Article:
Comparison of the spatial and temporal variability of drought indices in Somalia and Lake Chad Basin
The science and dynamics underlying drought is complex, yet understandable if approached carefully using scientific method. In this paper, scientific perspective was applied to explain and compare drought indices in Somalia and Lake Chad Basin (LCB). Geographic information system (GIS) was used to analyze similarities and differences of locational attributes of temporal and spatial drought data in both regions. There was a similarity in the thirty-year annual precipitation, aridity index and spatial distribution of surface water bodies. Net primary production (NPP) was around -10 g carbon per square meter per year (gcm-2yr-1) in south of Somalia and -20 gcm-2yr-1 in the north in 2007. In 2009, the NPP dropped sharply to near -80 gcm-2yr-1everywhere in the Somalia. In contrast, NPP has been increasing gradually in LCB from -10 gcm-2yr-1 in 2007 to near 100 gcm-2yr-1 in 2010. Standard precipitation index (SPI) analysis indicates increase in SPI value from 0 (near normal) in 2009 to around 1.3 (moderately wet) in 2010 in LCB. In Somalia however, there was a corresponding decrease from 0 to -2 (extremely dry). Continued decrease in precipitation southwards in Somalia appears to have triggered the present drought. The threat of drought in LCB has not been given adequate coverage partly because the Sahel region today may have been receiving just enough precipitation. The lessons from the current drought in Horn of Africa are however, a reminder of the potential threat facing over 30 million inhabitants of LCB.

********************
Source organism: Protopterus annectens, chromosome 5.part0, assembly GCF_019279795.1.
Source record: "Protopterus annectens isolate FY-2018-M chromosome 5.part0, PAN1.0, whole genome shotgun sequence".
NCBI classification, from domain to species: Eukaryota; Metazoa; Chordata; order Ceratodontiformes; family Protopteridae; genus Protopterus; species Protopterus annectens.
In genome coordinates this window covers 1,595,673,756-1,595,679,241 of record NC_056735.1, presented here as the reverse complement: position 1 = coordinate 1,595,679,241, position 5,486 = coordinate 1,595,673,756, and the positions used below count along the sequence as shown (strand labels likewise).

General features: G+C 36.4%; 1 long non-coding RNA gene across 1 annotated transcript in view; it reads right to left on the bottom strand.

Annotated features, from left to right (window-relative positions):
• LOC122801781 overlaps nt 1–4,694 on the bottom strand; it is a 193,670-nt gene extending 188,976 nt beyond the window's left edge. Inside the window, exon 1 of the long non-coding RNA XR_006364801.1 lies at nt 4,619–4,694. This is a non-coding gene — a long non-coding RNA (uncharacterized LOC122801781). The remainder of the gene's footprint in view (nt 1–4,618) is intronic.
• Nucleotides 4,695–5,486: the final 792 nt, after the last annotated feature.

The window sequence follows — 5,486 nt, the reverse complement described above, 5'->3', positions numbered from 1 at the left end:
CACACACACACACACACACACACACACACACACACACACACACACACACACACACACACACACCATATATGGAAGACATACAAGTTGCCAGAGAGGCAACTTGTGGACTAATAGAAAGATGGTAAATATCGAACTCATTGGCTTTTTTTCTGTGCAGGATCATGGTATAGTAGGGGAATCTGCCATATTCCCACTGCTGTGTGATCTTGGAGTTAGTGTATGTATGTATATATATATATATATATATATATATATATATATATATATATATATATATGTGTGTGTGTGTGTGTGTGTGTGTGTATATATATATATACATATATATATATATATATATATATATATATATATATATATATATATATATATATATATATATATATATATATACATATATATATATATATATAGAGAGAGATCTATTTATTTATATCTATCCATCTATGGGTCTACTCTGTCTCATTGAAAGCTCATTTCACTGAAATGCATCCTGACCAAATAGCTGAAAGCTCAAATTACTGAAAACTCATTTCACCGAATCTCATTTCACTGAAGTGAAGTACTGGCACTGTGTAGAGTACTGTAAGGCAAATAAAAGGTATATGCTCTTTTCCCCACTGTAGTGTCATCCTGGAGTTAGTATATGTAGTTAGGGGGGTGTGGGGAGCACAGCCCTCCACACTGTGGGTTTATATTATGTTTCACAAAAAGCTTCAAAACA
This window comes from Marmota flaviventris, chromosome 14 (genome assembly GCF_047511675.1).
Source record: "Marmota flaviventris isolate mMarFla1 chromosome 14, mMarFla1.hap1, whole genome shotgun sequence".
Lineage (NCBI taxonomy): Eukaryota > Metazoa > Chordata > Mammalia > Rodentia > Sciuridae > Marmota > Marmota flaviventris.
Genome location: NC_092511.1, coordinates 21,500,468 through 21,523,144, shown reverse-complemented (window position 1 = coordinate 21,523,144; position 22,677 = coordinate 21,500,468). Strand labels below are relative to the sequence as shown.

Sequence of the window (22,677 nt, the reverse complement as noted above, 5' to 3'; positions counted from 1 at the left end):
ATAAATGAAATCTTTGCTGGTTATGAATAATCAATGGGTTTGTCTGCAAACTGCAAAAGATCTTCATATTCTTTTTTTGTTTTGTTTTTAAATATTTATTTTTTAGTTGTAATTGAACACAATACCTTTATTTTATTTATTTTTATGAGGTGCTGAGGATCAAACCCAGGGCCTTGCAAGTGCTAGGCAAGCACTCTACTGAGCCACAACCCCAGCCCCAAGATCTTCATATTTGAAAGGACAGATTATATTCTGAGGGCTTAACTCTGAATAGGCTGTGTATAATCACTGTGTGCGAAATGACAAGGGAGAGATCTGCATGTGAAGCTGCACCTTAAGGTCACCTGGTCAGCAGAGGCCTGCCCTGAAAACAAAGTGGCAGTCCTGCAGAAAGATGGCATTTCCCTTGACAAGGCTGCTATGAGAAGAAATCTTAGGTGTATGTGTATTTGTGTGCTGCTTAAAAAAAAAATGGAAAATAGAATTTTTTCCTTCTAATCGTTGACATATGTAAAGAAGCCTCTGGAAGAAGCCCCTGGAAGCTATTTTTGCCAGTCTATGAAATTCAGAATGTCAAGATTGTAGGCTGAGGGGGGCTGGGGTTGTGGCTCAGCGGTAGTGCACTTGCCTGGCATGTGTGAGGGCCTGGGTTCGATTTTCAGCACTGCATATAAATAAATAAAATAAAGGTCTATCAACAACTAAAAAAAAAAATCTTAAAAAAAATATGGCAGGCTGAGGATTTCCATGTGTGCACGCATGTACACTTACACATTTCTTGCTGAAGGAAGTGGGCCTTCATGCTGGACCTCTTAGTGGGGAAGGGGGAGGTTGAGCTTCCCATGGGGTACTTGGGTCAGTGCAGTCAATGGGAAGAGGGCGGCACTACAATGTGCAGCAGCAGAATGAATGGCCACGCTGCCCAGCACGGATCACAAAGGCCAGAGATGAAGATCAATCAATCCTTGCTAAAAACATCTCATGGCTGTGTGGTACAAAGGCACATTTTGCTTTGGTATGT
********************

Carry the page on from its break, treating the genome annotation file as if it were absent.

Keywords: Somalia, Lake Chad Basin, drought, standard precipitation index, aridity, water resources.